A Memetic Analysis of #LearnToCode

Jeff Giesea
Jan 29 · 4 min read

My intent with this article is to provide a quick, qualitative analysis of the meme. Feel free to share your thoughts in the comments.

When I train military officers on information warfare, I talk about the three S’s of successful memes: simple, sticks, spreads.

A meme needs to be simple. It needs to stick in the hearts and minds of recipients. It needs to spread like a virus and hold its form.

This week I could add “stings.”

Last week was brutal for journalism. BuzzFeed, HuffingtonPost, and others announced layoffs. 1,000 journalists would lose their jobs.

Trolls pounced. They taunted journalists with a meme called #LearnToCode. Even the President rubbed salt in the wound.

This is where we are: Culture wars fought through hashtags. This is an era of memetic warfare, as I’ve been warning for years.

Understanding why #LearnToCode works as a meme is instructive. Let’s take a look.

Why It Worked, Initially

The #LearnToCode meme is simple, sticks, spreads, and stings — sure. But why?

#LearnToCode works because of its cultural resonance in this moment. It’s finely tuned to cultural context, the psychology of its target audience, and timing of delivery.

Think about the context:

  • The Covington Catholic episode took place the week before. Many journalists rushed to judge the students. Some taunted and harassed them. Anger toward media hasn’t been as high since the Kavanaugh hearings.

Now let’s look at the psychology of the targeted audience, journalists:

  • Their colleagues just suffered layoffs.

There are already in a demoralized state, and last week was particularly demoralizing.

Analysis of Effects

It’s not surprising, then, that the meme would hit a nerve. Here were some of the first-order effects:

  • Demoralization, psychological space, and amplification. Journalists fell into the trap set for them: they amplified the meme by reacting publicly on their large platforms. Many were triggered. A few showed signs of psychological break. Some over-analyzed it, reading much more into it than the trolls, I suspect, intended.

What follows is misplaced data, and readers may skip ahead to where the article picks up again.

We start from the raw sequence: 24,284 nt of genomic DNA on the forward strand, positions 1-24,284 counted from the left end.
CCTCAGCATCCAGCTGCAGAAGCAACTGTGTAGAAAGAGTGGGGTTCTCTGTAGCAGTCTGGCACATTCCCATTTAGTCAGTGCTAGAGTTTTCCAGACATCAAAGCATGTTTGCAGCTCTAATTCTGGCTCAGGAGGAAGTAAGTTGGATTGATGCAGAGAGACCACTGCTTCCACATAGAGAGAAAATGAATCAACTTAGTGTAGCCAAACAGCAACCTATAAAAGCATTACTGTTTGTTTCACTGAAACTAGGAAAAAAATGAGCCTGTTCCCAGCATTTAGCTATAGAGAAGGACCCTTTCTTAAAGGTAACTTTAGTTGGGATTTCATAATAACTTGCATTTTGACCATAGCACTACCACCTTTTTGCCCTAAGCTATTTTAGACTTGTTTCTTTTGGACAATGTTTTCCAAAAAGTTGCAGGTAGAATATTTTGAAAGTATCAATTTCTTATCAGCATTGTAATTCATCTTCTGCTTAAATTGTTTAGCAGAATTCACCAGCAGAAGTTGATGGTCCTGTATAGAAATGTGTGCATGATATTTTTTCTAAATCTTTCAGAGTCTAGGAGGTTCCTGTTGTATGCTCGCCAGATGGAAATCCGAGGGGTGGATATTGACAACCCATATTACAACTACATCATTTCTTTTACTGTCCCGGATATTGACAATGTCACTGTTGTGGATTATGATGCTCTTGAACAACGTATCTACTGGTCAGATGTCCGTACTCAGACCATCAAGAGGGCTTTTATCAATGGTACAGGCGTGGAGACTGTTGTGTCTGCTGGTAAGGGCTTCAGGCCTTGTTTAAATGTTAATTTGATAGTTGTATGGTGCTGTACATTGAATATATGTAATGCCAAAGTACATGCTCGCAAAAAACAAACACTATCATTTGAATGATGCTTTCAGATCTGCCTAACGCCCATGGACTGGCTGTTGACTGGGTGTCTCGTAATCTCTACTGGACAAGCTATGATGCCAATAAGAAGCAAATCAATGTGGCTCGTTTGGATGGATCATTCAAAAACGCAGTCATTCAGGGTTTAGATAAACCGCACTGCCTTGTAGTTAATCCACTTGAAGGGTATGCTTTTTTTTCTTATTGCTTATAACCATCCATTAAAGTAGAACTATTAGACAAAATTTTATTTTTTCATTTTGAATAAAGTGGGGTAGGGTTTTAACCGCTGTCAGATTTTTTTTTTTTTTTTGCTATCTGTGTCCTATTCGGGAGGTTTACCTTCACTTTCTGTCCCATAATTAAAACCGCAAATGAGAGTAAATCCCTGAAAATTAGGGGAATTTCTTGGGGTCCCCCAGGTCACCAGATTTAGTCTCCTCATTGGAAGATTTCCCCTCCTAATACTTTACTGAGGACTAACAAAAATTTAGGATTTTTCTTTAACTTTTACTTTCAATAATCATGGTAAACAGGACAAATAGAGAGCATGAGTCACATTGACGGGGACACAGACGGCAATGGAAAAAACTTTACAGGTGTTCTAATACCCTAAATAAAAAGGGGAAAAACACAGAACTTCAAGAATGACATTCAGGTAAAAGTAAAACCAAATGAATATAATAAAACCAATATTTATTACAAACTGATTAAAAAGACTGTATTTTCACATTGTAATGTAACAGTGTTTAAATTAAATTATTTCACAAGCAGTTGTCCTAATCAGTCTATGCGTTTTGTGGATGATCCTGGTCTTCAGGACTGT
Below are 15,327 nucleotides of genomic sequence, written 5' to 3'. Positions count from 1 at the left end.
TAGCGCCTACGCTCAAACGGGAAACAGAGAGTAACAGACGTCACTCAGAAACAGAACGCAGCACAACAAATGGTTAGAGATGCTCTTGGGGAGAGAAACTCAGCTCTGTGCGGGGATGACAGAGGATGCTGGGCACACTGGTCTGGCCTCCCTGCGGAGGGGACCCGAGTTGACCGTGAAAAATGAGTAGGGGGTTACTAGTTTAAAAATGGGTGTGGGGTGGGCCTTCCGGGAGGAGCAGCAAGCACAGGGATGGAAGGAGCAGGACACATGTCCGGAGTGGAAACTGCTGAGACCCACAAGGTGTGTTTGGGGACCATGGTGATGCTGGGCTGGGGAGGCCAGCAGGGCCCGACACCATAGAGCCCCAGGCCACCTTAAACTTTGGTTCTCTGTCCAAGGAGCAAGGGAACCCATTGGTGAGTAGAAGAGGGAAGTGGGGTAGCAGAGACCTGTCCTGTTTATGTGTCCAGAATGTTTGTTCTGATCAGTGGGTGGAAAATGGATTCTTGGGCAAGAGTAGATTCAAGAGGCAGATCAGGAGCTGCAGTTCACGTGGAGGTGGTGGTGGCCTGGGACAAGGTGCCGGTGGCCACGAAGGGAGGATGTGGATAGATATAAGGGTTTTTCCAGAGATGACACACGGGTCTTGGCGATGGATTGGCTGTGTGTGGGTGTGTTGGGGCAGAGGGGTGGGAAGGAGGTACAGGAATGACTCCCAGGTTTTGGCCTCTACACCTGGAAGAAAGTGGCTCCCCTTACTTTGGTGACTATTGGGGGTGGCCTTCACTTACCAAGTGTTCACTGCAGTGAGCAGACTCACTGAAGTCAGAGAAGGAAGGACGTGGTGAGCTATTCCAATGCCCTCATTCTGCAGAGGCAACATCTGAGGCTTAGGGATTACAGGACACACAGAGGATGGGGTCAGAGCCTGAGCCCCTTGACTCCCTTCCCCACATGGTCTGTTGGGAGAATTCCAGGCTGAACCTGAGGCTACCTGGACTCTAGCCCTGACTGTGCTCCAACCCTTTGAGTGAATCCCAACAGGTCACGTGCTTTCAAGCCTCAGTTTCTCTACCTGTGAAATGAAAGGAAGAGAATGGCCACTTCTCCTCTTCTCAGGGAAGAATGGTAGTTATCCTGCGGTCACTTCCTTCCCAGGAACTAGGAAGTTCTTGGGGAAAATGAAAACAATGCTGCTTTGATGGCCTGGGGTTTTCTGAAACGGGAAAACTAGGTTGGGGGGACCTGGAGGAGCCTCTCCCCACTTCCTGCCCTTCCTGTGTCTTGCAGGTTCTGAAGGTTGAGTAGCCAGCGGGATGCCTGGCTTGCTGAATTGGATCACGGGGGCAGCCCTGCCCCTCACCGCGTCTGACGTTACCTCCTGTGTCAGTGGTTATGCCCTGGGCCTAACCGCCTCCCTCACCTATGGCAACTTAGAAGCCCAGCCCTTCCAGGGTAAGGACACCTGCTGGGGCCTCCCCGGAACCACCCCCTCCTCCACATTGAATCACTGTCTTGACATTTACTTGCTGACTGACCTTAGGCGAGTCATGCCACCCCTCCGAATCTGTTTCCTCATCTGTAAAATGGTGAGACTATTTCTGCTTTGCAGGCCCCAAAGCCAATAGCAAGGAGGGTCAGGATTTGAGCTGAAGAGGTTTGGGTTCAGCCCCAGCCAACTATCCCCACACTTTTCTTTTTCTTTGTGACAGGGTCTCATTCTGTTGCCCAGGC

• Lulz. Trolls and right-wing Twitter laughed at the strong reaction. Some pointed to the hypocrisy of their reaction to Covington students versus themselves.
  • Attempts to tie it to death threats and extremism. Some reported death threats and vile harassment. A few have attempted to tie the meme, rightly or wrongly, to violence and extremism.
  • Ridicule of overreaction. Rightwing media has mostly dismissed what they view as an over-reaction. Christopher Roach lays it out in this Am Greatness piece:

“Learn to code” is today’s equivalent of ‘let them eat cake.’ It’s no less obnoxious and unrealistic when conveyed to out-of-work BuzzFeed and Huffington Post writers than it was when originally thrown at truck drivers, factory workers, and coal miners. But it is so much more deserved.”

Where It Goes From Here

It’s not clear what further effects the meme will have. I see three scenarios:

  1. It’s possible it will backfire, prompting Twitter to step up its censorship and policing. The attempt to tie it to death threats and extremism may paint the meme with an extremist edge. Journalists may come out as victims.

In the interim, a clash seems to be emerging between the “harassment” narrative from journalists and a “you are overreacting hypocrites” narratives from rightwing Twitter.


The early, “stinging” effectiveness of #LearnToCode is instructive for students of memetics. It shows that memes depend on DEEP understanding of context, timing, and audience. They operate in a dynamic environment. Translating a funny meme into concrete effects is fluid, ongoing, and difficult. First-order effects are only the beginning.


Jeff Giesea

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Media, politics, national security, innovation, personal development. Memetic warfare/info war theorist.